IP Camera With Face Detection Using the ESP32-CAM Board

About: #BnBe is a platform to help teach electronics no matter what the age or skill level. We’re currently designing a wide range of products from beginner level kits to industry-standard microcontroller platforms.

This post is different compared to the others and we take a look at the very interesting ESP32-CAM board that is surprisingly cheap (less than $9) and easy to use. We create a simple IP camera that can be used to stream a live video feed using the 2MP camera module. We also try out the face detection and face recognition feature.

The video above covers everything you need in under 4 minutes.

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Step 1: Configure the Arduino IDE

We start by adding the ESP32 board support package to the Arduino IDE. The following links contain a detailed overview of what needs to be done:

Windows: https://www.bitsnblobs.com/esp32-cam-getting-star...

Mac: https://www.bitsnblobs.com/esp32-cam-getting-star...

In summary, you need to add the following link to the boards manager URL from the File menu.

https://dl.espressif.com/dl/package_esp32_index.json

Then, open up the boards manager, search for ESP32 and install the package. Wait for it to complete and close the window. Make sure you have selected the right board settings from the tools menu, as seen in the image. The COM port will not be available until you carry out the next step.

Step 2: Wire Up the Board

The ESP32-CAM board does not have an onboard USB connector so you need to use an external USB to serial converter to upload the sketch. You can use the wiring connections shown above but make sure that the USB to serial converter is connected in the 3.3V mode.

It is recommended to use an external 5V supply to power the board, particularly if you are using an FTDI breakout board. For the external 5V supply, a simple USB breakout board will do just fine. There has been some success in powering the board directly from the CP2102 breakout board so you can try that first. The board also has a 3.3V power pin if needed.

The jumper is needed to put the board in the download mode. Once you have everything connected, power up the board, open a serial terminal (Tools->Serial Monitor) with a baud rate of 115,200 and press the reset button. You should obtain an output as shown in the image and this will indicate that everything is working as expected.

Step 3: Prepare the Sketch

Open up the CameraWebServer example sketch as shown in the image above. Make sure you add your WiFi network name and password as the board will have to connect to it. Also, be sure to select the AI_THINKER camera model as seen in the image. One this is done. Upload the sketch and then open the serial monitor again.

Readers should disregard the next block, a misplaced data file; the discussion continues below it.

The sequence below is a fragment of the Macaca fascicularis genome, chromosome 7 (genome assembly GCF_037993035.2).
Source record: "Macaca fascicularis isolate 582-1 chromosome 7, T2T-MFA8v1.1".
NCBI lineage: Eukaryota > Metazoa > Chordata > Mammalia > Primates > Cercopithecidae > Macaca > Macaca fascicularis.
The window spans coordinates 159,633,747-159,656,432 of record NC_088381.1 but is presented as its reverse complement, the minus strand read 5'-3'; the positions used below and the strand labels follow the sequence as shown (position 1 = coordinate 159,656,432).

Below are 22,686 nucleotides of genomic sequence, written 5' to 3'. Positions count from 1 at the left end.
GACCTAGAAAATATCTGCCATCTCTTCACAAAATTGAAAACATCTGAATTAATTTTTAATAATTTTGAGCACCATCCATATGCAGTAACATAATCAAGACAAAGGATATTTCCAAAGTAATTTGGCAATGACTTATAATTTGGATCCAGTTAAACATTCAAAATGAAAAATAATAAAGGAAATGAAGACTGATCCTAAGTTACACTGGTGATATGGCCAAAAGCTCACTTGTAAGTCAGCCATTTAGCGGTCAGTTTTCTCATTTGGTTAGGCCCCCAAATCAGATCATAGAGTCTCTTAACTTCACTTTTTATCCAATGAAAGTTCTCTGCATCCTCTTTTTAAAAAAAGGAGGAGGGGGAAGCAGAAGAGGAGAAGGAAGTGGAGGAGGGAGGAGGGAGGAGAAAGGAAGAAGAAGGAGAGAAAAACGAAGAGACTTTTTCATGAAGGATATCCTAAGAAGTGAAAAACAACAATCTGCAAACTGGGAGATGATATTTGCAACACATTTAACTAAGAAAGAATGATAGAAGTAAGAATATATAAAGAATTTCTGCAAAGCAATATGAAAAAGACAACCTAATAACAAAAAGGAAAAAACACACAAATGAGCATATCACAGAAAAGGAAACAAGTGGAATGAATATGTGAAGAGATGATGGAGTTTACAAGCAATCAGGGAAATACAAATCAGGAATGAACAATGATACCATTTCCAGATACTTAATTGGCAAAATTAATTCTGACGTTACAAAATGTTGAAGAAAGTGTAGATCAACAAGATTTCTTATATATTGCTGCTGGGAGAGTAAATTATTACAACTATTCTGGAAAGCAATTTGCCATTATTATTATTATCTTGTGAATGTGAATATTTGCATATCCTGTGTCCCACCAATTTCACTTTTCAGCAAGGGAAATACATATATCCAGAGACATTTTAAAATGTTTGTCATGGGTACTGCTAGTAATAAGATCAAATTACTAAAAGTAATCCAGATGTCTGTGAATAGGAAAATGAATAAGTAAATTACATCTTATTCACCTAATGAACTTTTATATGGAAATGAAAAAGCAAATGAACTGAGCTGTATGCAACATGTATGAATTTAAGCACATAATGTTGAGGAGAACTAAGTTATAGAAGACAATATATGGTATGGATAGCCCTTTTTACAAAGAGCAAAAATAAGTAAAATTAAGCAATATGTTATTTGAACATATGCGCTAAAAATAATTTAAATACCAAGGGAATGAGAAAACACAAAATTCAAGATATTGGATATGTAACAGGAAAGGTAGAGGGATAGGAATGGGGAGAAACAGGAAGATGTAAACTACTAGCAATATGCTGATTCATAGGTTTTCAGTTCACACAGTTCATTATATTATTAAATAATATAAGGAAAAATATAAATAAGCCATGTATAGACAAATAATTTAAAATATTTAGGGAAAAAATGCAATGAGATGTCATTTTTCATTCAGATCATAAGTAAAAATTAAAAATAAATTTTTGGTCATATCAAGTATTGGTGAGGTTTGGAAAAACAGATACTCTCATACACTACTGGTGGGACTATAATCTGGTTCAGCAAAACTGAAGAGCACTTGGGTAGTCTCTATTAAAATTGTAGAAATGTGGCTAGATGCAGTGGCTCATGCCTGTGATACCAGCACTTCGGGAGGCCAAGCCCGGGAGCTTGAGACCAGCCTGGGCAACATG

Give the board a few seconds to connect to the WiFi network and you will then see the connection status along with the IP address. Keep a note of this as we move to the next step.

Step 4: View Camera Stream

Open up a web browser and enter the IP address that was obtained in the previous step. You should obtain a page like the one in the image. Click the "START STREAM" button and you should be able to view the live stream. You change the resolution to something higher, depending on your needs. There are also a few settings and effects that you can play around with.

If you do get horizontal lines in the video feed, then this is an indication of insufficient power. Try using a shorter USB cable or an alternate power source in that case.

You can also obtain a still image, but since this is not stored anywhere, you will have to right-click and save it if required.

Step 5: Face Detection & Recognition

In order for face detection to work, you would need to select a CIF or lower resolution. The board will process the video feed to detect a face and highlight it on screen. If you enable face recognition, then it will check to see if the face that is detected is known or enrolled, if not, it will tag it as an intruder. If you want to save a face then you can hit the enrol face button to register multiple samples that it will use as a reference.

That’s how easy it is to build a simple IP camera using the ESP32-CAM. The video quality is not excellent but they have really simplified the whole process of working with camera modules like this. We will use this to create some more interesting projects so if you've liked this one, then don't forget to follow us using the links below:

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